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Recently we had the last real harvest from our garden as we picked tomatoes, arugula, lettuce, figs, beets, zucchini, and spaghetti squash. Then we got our first frost (the zucchini bit the dust). There’s nothing better than a salad you picked that day. The marinara sauce from our tomatoes puts to shame anything from the store. Just a little example of doing something yourself and loving the results.

Business ownership is alluring to many people because they feel they can do it better. When those people realize they don’t have a revolutionary idea for a startup, they often decide to buy an existing (mature, profitable, and fairly priced) business. It’s the pride of it being yours. Your decisions, control, creativity, etc.

I get it. We all have things we do that give us satisfaction beyond having someone else do it. Those things may be sewing, woodworking, tearing apart an engine (and getting it back together), and more.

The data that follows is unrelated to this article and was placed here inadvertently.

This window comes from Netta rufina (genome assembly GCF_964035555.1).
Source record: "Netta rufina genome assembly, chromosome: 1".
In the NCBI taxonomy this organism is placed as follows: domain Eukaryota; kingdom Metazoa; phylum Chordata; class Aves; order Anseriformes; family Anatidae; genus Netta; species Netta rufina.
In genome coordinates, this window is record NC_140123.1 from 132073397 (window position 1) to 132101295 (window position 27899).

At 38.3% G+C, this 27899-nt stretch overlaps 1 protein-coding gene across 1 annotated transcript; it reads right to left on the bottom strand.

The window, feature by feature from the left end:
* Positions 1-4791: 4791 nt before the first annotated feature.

When it comes to business, whether a one-person firm or a company with hundreds of employees, it’s freedom and success. Expect it to be more popular in the next few years. Why? It’s the economy, stupid (thanks to James Carville for the line).

Recently someone asked me if the economy is driving a lot of people to entrepreneurship. My answer was, yes, slowly, and every economic downturn pushes people over the entrepreneurial tipping point. Recessions push buyers to the market, many of them just waiting for an excuse, and it also pushes owners to sell. My guess is that in today’s market, owners of good businesses who’ve been contemplating selling are moving on it. They’ll stand out in the crowd of damaged companies and they know it.

“The most difficult thing is the decision to act. The rest is merely tenacity.” Amelia Earhart

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